Russian President Vladimir Putin has shut down one of Russia’s top official news agencies, RIA Novosti, along with its international radio broadcaster.
TV personality Maxim Shevchenko called the reorganization “a sensible step” in a post on Twitter. “The nest of anti-Russian media forces has been destroyed,” he wrote.
The shutdown is part of a drive to strengthen the Kremlin’s influence at home and abroad, the New York Times reported.
The state-run news agency was widely viewed as offering professional and semi-independent coverage.
Since returning for a third time as president last year, Putin has taken several steps that critics have denounced as a strangulation of political rights and open debate, concentrating power in an ever tighter circle of allies, said the NYT.
At the heart of the decision, said the Times, is the tug of war with the European Union over political and economic relations with Ukraine, a country with deep links that Putin and others here believe bind it to Russia, not the West.
One rumour is Ukraine’s embattled president, Viktor Yanukovich, has reached a secret deal to forge a strategic partnership with Putin and this is thought to have driven thousands of demonstrators on to the streets.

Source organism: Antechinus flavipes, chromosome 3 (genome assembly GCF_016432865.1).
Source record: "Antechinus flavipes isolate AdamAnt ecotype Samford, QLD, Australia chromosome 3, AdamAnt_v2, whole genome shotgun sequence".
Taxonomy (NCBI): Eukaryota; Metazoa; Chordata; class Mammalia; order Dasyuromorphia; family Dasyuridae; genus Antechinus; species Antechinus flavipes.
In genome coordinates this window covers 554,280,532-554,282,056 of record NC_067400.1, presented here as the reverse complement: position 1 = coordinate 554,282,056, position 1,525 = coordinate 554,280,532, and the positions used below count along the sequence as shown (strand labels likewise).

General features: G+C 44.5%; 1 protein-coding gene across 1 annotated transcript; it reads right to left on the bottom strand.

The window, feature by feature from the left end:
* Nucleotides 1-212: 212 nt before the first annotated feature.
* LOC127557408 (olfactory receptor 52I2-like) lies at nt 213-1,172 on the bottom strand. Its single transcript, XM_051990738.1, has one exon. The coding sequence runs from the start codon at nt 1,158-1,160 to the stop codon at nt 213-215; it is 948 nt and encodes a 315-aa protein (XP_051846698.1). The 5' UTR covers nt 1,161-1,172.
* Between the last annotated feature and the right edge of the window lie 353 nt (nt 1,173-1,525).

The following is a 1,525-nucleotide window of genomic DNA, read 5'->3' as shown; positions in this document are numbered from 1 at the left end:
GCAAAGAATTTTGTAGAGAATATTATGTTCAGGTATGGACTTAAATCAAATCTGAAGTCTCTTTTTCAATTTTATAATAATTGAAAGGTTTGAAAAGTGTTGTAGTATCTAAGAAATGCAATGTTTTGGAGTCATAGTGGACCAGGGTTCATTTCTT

Putin’s presidential chief of staff, Sergei Ivanov, said the decision to close the news service was part of an effort to reduce costs and make the state news media more efficient.
But RIA Novosti’s report said the changes “appear to point toward a tightening of state control in the already heavily regulated media sector.”
Editor Svetlana Mironyuk, the first woman to lead the agency, apologised to stunned colleagues for failing to preserve what she called "the best news organization ever built by state money," according to a video recording of the meeting.
The agency is being absorbed into a new state media organization known as Rossiya Sevodnya, or Russia Today headed by a Kremlin loyalist Dmitry Kiselyov.
RIA Novosti is one of the official sponsors of the Winter Olympics to be held in the Russian resort of Sochi in February. Its employees have been deeply involved in preparations.
The agency was founded as the Soviet Information Bureau two days after the Nazi invasion of the Soviet Union. The agency has correspondents in 45 countries and provides reports in Russian and 13 other languages.
Its reporting has earned greater respect for its balance and diversity of viewpoints.